BRASILIA, July 16 (Reuters) - Brazil will likely keep interest rates steady for the second straight time on Wednesday and signal it will leave them there for some time even after inflation hit the ceiling of its target range.
At its last meeting on May 28, the central bank’s monetary policy committee halted its year-long rate-hiking campaign and held its benchmark Selic rate at 11 percent to give a respite to an economy that is again flirting with recession.
Disappointing growth data will likely keep the central bank, led by Alexandre Tombini, from raising interest rates for the rest of 2014 even though inflation is expected to stay high for the next two years.
“We believe that even with inflation hovering around the target’s ceiling, slow economic growth will force the central bank to keep interest rates at this level until at least the end of 2014,” economists with Santander wrote in a research note.
All 60 economists surveyed in a Reuters poll last week predicted that Brazil’s central bank will hold interest rates, with most saying they expect the bank to leave rates unchanged for the rest of the year.
The mix of high inflation and slow economic growth poses a major challenge for Tombini and President Dilma Rousseff, whose popularity has suffered in recent months as Brazilians grow increasingly frustrated with the weak economy and rising prices.
Nevertheless, polls show Rousseff remains the frontrunner heading into presidential elections on Oct. 5, though her political rivals are using Brazil’s mounting economic woes to attack the leftist leader.
The central bank is trying to cool inflation expectations by insisting that a Selic rate at 11 percent is enough to bring the IPCA consumer price index back toward the 4.5 percent center of the target range in 2015 and 2016.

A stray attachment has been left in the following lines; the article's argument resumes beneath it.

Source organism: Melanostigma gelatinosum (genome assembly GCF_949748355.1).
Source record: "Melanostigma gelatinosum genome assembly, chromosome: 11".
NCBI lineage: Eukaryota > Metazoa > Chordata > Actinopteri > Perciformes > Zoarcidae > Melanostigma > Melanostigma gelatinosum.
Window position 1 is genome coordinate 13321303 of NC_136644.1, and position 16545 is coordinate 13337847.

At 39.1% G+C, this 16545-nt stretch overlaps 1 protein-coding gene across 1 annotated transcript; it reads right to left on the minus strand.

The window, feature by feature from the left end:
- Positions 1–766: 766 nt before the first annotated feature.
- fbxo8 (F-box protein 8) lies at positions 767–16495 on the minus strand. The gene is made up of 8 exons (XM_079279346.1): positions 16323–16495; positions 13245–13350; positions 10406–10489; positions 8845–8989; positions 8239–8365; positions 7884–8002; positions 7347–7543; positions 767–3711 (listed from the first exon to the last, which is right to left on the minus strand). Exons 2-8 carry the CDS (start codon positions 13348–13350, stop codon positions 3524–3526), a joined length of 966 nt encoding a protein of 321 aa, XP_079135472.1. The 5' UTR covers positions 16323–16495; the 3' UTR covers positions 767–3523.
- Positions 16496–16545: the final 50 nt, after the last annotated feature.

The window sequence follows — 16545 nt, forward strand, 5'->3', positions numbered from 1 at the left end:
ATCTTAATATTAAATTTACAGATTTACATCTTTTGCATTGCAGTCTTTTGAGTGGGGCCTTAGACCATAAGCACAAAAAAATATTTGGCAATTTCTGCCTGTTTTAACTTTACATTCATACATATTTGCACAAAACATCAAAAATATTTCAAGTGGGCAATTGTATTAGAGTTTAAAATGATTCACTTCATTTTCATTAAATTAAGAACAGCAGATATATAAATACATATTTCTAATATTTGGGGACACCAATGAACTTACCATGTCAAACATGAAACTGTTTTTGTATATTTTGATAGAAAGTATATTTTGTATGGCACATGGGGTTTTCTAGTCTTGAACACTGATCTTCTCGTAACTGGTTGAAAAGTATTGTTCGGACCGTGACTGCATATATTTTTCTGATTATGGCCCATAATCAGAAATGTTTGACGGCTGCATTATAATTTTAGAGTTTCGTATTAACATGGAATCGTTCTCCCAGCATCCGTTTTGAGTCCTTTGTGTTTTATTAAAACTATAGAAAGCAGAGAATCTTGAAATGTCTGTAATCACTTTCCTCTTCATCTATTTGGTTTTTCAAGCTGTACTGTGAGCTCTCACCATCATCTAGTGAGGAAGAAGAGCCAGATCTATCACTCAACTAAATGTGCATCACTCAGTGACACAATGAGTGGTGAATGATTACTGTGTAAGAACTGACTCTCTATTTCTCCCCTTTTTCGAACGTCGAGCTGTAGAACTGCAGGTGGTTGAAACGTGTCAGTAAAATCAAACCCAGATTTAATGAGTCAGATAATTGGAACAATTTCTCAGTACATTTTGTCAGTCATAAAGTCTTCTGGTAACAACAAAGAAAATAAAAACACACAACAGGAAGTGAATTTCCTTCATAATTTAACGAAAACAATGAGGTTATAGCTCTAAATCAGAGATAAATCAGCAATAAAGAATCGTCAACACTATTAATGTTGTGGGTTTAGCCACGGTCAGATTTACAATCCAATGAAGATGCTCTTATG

Goldman Sachs economist Alberto Ramos believes the central bank will remove the phrase “at this moment” from Wednesday’s monetary policy statement to cement the idea that policymakers will leave rates stable for some time.
A still overvalued Brazilian real, that is bound to weaken, and naggingly high inflation will likely push the central bank to ultimately lift rates in 2015, Ramos said.
“All this due to the inability to tighten fiscal policy and the reluctance to hike rates further to get a firmer grip on inflation,” he said in a research note.
A surge in government spending ahead of the elections, combined with supply bottlenecks and high demand for services have kept inflation well above the center of the target range since 2011.
Prices have eased on a monthly basis since March, but 12-month inflation hit the 6.5 percent target ceiling in June. Inflation is expected to remain under pressure going forward, in part because certain government-regulated prices such as gasoline and electricity fares are due to be raised. (Editing by Todd Benson and Andrew Hay)